My personal Harinezumi 2+++ Review

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Date and Time Problem

One slight caveat I found is that you can’t set the date and time on this camera. There are no menu options for this, however with every digital file you write to a memory card there’s always a date and time associated with it. In this case it’s sometime in 2009.

Other cheap plastic cameras usually accept a TIMESET.TXT file that you write to the root folder of your memory card. When you switch the camera on, this file gets read and the time gets set. Not so in our case. I’ve sent the guys at Superheadz an email but doubt that I’ll ever hear back.

Because of the way the cheap CMOS Censor is read out you can get some arty effects when you move the camera quickly while shooting, or if you take pictures of fast moving objects. This sign was less fat in reality.


The Future of Harinezumi

It is with a slight shock and severe sadness that I have to give you some bad news though: Superheadz have decided to discontinue this wonderful camera.

Even though the Harinezumi 3 was already in the mental making, the company they used to supply the 4:3 LCD screens don’t manufacture those anymore. They’ve simply run out of parts. Even though there is another company that make 1.5″ LCD screens they are too big and won’t fit into the current camera body. A redesign would be necessary but that’s too pricey – so they’ve scrapped the project altogether.

Superheadz mentioned that they will make these until they run out of screens and then it’s the end of Harinezumi as we know it. Guess it was a short love affair after all – better get my hands on another one before they run out.

Read Superheadz’ full statement here.


The cult following around the Zumi shows that many of us don’t want to shoot perfect pictures. Look at the success of Lomography: LO-FI is what we want, and excitement is what we want from taking pictures. It’s the boundaries of conventional photography we want to explore, and cameras like the Harinezumi allow us just that.

Other manufacturers are on the same mission: the Lytro camera looks VERY interesting, the Neingrenze tilt-and-shift is another exotic one, and of course countless iPhone apps are trying to do the same thing: push the boundaries of conventional photography.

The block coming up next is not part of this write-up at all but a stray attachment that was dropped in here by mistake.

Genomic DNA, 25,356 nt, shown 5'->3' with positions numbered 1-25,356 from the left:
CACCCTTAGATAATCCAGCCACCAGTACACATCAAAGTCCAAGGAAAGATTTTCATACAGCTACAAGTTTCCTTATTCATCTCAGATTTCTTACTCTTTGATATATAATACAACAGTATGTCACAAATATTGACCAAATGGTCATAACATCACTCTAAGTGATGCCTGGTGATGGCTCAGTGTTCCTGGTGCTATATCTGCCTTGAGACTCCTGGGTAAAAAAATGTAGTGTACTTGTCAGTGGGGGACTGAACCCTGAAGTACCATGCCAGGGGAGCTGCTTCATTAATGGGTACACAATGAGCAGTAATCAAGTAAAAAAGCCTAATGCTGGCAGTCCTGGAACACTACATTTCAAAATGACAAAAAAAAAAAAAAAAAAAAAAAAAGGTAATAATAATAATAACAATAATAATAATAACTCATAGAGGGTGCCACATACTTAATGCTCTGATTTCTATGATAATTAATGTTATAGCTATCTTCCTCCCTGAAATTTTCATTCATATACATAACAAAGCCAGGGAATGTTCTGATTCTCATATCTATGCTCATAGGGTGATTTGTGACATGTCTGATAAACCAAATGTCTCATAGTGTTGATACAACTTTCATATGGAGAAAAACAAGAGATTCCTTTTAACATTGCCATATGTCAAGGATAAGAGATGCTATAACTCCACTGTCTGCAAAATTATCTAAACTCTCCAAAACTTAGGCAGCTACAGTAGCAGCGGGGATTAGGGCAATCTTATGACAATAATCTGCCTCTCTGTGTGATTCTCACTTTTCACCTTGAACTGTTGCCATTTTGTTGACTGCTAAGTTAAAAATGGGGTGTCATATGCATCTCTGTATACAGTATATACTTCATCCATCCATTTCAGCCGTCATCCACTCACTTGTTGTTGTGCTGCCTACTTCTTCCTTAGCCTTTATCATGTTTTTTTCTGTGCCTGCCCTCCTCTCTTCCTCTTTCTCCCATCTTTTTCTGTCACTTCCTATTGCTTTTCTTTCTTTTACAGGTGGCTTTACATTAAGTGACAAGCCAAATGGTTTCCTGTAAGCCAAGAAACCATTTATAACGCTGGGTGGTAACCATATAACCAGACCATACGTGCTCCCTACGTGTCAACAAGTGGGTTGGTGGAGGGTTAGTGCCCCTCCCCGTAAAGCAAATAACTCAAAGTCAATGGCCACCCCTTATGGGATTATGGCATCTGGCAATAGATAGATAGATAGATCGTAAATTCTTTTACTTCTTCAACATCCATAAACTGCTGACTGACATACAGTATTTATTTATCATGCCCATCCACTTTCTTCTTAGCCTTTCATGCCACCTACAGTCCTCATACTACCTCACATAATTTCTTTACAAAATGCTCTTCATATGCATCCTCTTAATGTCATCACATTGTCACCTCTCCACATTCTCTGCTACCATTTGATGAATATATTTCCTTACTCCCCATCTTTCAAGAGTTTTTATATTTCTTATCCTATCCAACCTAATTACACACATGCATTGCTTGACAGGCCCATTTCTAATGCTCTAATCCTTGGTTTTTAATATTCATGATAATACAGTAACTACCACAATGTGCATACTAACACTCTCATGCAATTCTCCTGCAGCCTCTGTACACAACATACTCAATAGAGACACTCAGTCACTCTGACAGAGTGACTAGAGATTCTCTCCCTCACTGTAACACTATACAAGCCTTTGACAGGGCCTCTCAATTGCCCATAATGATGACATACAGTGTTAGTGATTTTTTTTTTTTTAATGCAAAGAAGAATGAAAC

Harinezumi was one of the first to bring lo-fi to the age of digital without the need for Photoshop & Co. It will certainly be remembered for its fun design, ease of use and something else that can only be felt by looking at its output.

Yes it’s pricey, yes the menu is clunky and yes you can get better cameras with more features for less money. But that’s not the point: I was extremely creative with my Zumi in a very short amount of time and I love what it gives me. There’s a feeling of love between this puppy and me that money can’t buy.

Heros die at the end of a story, yet they live on forever. Until then, grab a Harinezumi while you still can.

My vote: 147 thumbs up!

And Superheadz: go look for new LCD screens πŸ˜‰

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4 thoughts on “My personal Harinezumi 2+++ Review”

  1. Fantastic article. Really enjoyed reading it. I recently purchased a Harinezumi 2++ and take him everywhere with me. It’s highly addictive. Where did you purchase your harinezumi 2+++? Was thinking of buying this model as well. Thanks.

  2. Hi,
    Thanks for your reply. I have now ordered the camera from the photographers gallery and going to pick it up on Wednesday. Thanks for the heads up. This camera looks amazing. I have the H2++ but the colour changes on the new model look fastastic. I think i’m going to keep my H2++ just in case i can’t get hold of any in the future. The first Harinezumi is supposed to have a better a camera though in terms of getting the best super 8 film feel. It’s so sad they are discontinuing these cameras. I’ve filmed on super 8 before and processing cost a bomb so this is a fastastic alternative.


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